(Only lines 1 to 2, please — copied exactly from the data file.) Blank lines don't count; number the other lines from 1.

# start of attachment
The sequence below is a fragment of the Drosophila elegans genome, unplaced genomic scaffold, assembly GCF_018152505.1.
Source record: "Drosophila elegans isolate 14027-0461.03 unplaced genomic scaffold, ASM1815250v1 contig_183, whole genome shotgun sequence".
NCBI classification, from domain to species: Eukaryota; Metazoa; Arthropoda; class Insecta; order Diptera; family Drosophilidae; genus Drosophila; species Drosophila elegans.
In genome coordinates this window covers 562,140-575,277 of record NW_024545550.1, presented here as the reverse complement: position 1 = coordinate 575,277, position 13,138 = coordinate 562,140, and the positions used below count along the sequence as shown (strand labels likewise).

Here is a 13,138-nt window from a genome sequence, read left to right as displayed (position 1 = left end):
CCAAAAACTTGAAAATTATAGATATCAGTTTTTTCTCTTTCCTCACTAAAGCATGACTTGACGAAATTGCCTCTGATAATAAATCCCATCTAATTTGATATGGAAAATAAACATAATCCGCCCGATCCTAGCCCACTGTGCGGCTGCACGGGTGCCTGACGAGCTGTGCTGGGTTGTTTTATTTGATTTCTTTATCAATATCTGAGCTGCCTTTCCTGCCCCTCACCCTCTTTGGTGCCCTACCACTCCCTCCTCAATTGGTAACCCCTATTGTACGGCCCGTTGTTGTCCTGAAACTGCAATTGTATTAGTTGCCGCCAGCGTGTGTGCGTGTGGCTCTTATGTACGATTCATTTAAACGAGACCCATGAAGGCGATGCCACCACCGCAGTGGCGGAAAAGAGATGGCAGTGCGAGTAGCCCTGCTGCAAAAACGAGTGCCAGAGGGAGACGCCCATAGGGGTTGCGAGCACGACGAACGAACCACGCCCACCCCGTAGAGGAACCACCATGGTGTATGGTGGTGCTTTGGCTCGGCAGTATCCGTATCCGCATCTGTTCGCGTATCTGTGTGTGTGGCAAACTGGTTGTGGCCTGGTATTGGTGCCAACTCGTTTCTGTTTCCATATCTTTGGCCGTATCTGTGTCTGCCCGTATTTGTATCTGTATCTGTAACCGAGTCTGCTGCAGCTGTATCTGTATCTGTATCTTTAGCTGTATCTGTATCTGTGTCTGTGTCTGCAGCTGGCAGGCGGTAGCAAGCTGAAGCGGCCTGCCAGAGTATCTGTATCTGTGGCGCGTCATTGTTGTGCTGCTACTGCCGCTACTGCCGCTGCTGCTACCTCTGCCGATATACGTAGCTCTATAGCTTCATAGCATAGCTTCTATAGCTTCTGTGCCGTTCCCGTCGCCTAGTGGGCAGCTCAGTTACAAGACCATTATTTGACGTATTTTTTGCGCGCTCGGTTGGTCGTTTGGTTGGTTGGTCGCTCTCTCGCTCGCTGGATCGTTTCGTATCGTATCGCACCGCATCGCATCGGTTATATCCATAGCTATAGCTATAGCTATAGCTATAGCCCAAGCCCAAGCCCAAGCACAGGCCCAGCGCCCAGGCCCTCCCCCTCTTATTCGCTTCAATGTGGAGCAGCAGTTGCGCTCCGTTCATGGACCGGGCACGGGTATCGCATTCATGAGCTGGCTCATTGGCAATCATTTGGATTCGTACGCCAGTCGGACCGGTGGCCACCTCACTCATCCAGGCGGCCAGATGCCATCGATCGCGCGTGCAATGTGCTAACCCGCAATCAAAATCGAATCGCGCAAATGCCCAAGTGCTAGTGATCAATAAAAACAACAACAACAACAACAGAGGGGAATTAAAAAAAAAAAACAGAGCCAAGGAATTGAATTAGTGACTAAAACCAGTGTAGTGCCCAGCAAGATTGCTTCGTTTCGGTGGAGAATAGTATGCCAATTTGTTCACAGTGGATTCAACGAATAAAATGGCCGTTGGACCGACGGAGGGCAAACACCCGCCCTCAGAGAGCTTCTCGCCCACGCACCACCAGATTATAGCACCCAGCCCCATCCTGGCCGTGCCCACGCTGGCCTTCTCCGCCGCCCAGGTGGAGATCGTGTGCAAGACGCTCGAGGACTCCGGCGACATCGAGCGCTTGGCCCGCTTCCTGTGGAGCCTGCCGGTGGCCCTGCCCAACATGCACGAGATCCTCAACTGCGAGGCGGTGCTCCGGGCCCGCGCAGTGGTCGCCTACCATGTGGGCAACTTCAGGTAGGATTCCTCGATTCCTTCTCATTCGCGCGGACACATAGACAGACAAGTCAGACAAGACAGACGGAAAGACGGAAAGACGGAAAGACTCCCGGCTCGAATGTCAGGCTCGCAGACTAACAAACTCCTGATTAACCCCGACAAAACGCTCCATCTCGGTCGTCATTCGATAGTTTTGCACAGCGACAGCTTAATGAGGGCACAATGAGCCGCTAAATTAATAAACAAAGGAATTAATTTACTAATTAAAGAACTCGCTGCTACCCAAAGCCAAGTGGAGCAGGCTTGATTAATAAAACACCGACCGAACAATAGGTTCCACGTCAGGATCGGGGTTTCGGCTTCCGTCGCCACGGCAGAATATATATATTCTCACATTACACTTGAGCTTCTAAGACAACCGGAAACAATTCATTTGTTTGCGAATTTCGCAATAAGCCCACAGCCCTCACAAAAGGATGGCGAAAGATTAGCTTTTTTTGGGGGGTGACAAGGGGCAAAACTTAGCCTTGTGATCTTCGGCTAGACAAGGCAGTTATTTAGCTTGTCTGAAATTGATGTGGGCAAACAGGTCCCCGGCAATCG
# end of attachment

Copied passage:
The sequence below is a fragment of the Drosophila elegans genome, unplaced genomic scaffold, assembly GCF_018152505.1.
Source record: "Drosophila elegans isolate 14027-0461.03 unplaced genomic scaffold, ASM1815250v1 contig_183, whole genome shotgun sequence".